The hip hinge is a fundamental movement around which the majority of kettlebell movements are based. This includes the swing, clean and snatch.
What are the biomechanics of the hip hinge?
The hip hinge is a posterior weight shift at the hips. Unlike in a squat, where there is maximal flexion at the knees and minimal flexion at the hips. The hinge has maximal flexion in the hips and minimal flexion in the knees. This can present a learning curve that people will struggle to adapt to if they have poor proprioception – in other words body movement awareness.
The hip hinge starts with a break in the hips with them shifting to the posterior while maintaining a neutral spine. The knees will break a little to allow for counterbalance from the torso. As the hips shift to the back there will be a natural forward lean from the torso in order to keep the centre of balance over the mid-foot which is the ideal position.
Once the initial movement is completed the person will return to the starting position by contracting the hamstrings, glutes and lower back while maintaining a neutral spine position. At the end of the movement, there is a powerful contraction of the glutes but not a hyperextension of the lower back and hips. The neck should maintain a neutral or slightly extended position during the entire movement. By extending the neck slightly you can better activate the muscles of the posterior chain which will transfer into the upcoming ballistic movements.
How to teach the hip hinge
The two easiest methods of teaching the hip hinge are the wall touch and the dowel rod method:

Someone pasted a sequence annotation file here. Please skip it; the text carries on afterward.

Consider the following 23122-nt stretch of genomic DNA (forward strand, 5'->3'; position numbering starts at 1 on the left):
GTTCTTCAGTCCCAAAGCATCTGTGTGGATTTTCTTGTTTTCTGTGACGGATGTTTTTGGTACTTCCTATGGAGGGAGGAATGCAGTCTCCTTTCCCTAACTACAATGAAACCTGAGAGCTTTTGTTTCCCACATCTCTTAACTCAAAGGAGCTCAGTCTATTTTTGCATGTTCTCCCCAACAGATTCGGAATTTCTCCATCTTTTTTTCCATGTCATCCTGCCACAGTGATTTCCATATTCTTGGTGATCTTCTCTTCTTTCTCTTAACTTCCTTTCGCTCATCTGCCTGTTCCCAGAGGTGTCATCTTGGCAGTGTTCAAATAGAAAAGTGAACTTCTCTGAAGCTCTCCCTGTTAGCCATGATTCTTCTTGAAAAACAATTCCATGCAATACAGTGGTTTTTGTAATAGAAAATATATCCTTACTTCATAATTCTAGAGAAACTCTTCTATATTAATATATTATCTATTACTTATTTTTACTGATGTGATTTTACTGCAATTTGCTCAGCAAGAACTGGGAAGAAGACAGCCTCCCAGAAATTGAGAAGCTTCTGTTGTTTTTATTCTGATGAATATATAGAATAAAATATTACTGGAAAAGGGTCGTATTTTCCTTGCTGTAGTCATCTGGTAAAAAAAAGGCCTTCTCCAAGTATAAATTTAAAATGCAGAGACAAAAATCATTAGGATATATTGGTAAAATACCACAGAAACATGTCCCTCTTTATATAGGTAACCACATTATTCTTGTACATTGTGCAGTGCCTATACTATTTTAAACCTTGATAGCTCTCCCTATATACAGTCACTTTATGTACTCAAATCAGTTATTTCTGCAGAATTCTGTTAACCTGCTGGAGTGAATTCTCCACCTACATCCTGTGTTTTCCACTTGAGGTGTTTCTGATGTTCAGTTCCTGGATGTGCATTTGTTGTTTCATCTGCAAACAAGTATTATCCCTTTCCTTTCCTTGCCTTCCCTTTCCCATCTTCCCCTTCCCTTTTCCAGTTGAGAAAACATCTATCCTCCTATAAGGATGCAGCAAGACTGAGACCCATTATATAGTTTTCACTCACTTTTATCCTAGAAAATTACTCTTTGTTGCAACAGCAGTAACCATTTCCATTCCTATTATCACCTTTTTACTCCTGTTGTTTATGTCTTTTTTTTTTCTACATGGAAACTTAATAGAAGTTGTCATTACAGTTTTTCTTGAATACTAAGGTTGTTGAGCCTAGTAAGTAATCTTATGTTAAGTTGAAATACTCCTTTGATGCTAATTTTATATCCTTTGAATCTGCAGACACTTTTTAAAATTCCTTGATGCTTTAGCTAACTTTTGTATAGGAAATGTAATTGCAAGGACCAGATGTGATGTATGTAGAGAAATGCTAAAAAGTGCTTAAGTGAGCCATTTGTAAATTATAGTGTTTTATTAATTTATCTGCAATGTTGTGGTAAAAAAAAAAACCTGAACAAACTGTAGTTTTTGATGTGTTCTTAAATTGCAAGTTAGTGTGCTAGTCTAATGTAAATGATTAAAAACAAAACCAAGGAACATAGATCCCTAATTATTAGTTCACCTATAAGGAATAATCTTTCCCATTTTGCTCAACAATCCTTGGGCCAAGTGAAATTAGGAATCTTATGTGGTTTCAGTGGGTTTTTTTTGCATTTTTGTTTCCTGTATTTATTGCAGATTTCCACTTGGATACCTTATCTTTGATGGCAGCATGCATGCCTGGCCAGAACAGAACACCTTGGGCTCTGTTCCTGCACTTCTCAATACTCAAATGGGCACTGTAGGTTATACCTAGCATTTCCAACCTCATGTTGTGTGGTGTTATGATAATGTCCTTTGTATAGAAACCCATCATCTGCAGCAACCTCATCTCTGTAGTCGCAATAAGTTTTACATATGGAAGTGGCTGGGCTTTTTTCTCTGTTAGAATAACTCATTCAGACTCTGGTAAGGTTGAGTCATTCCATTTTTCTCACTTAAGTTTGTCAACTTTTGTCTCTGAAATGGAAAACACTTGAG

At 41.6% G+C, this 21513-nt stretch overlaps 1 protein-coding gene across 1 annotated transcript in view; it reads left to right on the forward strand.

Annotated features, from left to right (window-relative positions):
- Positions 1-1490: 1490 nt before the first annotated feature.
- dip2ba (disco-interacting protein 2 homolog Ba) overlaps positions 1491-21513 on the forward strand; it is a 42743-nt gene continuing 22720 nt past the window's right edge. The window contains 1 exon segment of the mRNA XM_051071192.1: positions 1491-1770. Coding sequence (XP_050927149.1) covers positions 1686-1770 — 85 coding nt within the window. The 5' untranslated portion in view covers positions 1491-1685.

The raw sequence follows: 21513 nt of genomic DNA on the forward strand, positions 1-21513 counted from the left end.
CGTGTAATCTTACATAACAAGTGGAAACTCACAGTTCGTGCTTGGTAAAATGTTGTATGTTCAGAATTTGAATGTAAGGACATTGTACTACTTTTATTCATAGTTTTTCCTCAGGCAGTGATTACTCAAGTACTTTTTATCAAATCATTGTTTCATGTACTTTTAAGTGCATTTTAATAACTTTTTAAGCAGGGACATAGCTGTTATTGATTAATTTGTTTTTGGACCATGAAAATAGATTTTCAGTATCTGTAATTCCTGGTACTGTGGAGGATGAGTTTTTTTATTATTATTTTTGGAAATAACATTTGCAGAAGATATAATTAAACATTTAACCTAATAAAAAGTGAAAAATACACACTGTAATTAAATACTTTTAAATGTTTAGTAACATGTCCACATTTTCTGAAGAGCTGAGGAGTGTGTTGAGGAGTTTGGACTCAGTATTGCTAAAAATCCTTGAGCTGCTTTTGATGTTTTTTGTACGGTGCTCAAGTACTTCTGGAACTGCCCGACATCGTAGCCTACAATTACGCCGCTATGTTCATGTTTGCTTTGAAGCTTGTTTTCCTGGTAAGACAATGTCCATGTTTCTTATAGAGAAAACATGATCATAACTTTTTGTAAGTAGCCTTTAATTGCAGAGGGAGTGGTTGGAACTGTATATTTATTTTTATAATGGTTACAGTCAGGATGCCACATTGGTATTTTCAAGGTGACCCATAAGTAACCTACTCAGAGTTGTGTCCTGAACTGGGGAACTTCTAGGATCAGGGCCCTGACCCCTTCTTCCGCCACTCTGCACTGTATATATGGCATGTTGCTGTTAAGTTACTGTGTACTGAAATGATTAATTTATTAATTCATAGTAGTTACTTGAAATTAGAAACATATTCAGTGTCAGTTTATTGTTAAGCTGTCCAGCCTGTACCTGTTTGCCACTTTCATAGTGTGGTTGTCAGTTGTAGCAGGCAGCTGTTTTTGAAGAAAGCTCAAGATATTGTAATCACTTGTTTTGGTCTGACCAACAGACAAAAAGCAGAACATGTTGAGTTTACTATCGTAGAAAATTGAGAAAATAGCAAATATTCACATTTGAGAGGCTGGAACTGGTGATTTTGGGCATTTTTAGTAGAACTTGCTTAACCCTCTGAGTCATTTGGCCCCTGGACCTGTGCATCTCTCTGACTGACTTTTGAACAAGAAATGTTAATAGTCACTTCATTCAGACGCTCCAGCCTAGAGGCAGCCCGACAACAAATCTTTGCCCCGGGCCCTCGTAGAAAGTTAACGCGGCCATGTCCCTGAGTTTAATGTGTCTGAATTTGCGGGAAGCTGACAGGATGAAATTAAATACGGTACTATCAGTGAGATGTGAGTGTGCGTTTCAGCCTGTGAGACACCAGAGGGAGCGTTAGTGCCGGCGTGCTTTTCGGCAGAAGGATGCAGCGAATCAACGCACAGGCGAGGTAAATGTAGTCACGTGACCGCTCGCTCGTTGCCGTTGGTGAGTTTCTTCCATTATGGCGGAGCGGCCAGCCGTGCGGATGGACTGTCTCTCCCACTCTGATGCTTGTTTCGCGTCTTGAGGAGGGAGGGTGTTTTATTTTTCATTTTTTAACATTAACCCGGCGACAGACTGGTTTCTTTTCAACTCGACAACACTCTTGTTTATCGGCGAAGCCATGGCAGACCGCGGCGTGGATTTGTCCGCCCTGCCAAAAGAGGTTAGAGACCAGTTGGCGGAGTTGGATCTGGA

- The wall touch involves having your client stand between 5 and 10 cm from a wall. Then, by breaking at the hips you ask them to touch their glutes to the wall. Only the glutes can touch – there must be no contact with their back on the wall. Once they have the basic movement, you can move them further away from the wall in small increments until they reach an almost parallel position.
- The dowel rod method helps to ensure that your client maintains proper spine alignment during the movement. From a standing position have the client hold a dowel rod against their backs. There should be a combined total of three points of contact: the back of the head, mid-back (in between the scapula) and just above the coccyx.
Have the client initiate the hip hinge movement while maintaining contact with all three points:
- If the rod loses contact at any given point then there is a flaw in the movement that needs to be corrected.
- If the rod loses contact with the head then there could be flexion in the spin resulting in the shoulders rounding over and the chest collapsing.
- If the rod loses contact between the scapulae if could be a sign of hyperextension in the neck or thoracic spine forcing the rod to lift.
- If the rod loses contact with the coccyx then it could be a result of flexion in the spine or tightness in the hamstrings causing posterior lift.
If you feel back pain during any part of this movement, stop what you’re doing and check your form. You may need to modify or decrease how far you hinge at the hips. If the pain continues, discontinue the exercise and talk with your doctor or a physical therapist before trying it again.
Want to find out how to teach other kettlebell exercises to clients? If you do then you need to study our Kettlebell Course. For more information, please follow this link.